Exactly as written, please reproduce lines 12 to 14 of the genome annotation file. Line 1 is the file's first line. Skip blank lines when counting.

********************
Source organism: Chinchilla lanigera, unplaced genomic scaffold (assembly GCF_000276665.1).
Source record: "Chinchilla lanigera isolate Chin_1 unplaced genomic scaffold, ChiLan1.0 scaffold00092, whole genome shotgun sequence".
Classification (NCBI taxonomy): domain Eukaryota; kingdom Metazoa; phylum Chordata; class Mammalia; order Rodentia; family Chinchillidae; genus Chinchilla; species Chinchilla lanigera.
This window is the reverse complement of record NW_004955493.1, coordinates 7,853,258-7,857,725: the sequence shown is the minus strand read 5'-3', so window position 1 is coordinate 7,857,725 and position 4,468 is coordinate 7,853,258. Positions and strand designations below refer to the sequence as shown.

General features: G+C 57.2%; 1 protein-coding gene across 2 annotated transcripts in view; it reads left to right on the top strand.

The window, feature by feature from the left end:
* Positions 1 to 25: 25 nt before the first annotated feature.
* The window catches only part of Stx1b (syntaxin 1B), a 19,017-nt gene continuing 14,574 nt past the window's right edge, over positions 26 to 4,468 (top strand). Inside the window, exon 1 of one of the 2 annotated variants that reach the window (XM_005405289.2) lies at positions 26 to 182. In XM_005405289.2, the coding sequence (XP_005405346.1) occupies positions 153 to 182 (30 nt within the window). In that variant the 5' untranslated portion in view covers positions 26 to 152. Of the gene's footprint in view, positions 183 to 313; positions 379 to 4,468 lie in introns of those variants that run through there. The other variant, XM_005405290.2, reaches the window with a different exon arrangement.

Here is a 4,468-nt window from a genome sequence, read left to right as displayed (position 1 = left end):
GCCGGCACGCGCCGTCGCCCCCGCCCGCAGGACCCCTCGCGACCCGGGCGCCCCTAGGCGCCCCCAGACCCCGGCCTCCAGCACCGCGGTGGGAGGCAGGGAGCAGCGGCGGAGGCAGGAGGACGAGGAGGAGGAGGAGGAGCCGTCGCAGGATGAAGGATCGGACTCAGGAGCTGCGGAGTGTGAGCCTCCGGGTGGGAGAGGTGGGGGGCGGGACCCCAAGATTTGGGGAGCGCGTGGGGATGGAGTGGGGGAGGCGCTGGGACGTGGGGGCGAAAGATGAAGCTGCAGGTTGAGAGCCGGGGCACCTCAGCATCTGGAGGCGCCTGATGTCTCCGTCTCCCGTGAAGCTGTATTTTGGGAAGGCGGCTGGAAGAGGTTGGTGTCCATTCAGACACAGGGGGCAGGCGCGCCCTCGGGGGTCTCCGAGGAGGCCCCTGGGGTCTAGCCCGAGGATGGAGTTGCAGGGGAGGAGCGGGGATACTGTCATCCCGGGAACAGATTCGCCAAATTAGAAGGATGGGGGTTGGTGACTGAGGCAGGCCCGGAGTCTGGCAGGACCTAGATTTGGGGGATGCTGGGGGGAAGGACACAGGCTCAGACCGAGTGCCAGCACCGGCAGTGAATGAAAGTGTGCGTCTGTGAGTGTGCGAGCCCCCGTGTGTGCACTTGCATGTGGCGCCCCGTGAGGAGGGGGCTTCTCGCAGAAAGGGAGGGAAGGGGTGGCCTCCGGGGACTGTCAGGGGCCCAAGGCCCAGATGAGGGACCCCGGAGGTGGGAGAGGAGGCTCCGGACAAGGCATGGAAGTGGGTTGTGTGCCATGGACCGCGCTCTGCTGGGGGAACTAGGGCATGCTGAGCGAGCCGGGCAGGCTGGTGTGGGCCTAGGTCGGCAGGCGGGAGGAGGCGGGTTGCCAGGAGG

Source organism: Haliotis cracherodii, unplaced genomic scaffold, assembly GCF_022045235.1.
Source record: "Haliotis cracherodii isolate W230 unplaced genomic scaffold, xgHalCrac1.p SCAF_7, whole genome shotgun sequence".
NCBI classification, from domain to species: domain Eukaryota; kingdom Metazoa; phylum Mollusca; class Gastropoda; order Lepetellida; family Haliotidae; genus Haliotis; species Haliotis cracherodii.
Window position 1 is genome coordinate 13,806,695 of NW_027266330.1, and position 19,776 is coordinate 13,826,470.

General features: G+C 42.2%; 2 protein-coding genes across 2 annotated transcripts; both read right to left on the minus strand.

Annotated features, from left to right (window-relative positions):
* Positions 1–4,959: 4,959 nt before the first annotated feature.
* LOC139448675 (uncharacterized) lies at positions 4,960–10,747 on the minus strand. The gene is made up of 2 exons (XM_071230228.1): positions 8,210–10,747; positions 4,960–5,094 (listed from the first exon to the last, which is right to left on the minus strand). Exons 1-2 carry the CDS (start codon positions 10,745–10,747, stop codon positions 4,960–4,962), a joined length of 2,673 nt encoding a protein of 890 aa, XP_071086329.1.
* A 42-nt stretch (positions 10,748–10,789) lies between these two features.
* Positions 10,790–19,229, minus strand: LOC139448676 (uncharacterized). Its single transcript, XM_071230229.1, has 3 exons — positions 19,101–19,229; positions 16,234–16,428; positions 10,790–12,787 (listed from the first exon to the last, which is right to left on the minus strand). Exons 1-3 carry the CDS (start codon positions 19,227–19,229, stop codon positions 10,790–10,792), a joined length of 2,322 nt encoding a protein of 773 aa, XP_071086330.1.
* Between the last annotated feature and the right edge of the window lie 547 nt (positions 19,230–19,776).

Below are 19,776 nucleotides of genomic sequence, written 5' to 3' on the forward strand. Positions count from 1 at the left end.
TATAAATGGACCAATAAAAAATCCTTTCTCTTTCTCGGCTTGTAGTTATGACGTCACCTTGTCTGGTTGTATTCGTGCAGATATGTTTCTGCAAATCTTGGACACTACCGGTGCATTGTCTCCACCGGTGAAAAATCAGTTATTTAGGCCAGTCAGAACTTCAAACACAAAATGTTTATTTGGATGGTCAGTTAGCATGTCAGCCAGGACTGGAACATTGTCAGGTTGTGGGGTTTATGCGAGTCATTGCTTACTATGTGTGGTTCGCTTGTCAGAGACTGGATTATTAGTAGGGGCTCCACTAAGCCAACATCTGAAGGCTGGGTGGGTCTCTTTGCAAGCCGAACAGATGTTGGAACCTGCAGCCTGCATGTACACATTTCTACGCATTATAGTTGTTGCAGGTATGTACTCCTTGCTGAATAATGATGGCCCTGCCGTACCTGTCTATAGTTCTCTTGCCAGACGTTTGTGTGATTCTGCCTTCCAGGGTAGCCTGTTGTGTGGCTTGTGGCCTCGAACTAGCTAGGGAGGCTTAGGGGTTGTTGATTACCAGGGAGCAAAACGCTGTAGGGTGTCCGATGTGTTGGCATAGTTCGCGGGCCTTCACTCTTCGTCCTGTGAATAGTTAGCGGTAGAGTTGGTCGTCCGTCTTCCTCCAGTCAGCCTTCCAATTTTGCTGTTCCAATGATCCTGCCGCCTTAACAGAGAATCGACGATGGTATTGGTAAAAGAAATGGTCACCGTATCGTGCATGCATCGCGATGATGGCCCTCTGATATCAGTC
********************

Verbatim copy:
Source record: "Haliotis cracherodii isolate W230 unplaced genomic scaffold, xgHalCrac1.p SCAF_7, whole genome shotgun sequence".
NCBI classification, from domain to species: domain Eukaryota; kingdom Metazoa; phylum Mollusca; class Gastropoda; order Lepetellida; family Haliotidae; genus Haliotis; species Haliotis cracherodii.
Window position 1 is genome coordinate 13,806,695 of NW_027266330.1, and position 19,776 is coordinate 13,826,470.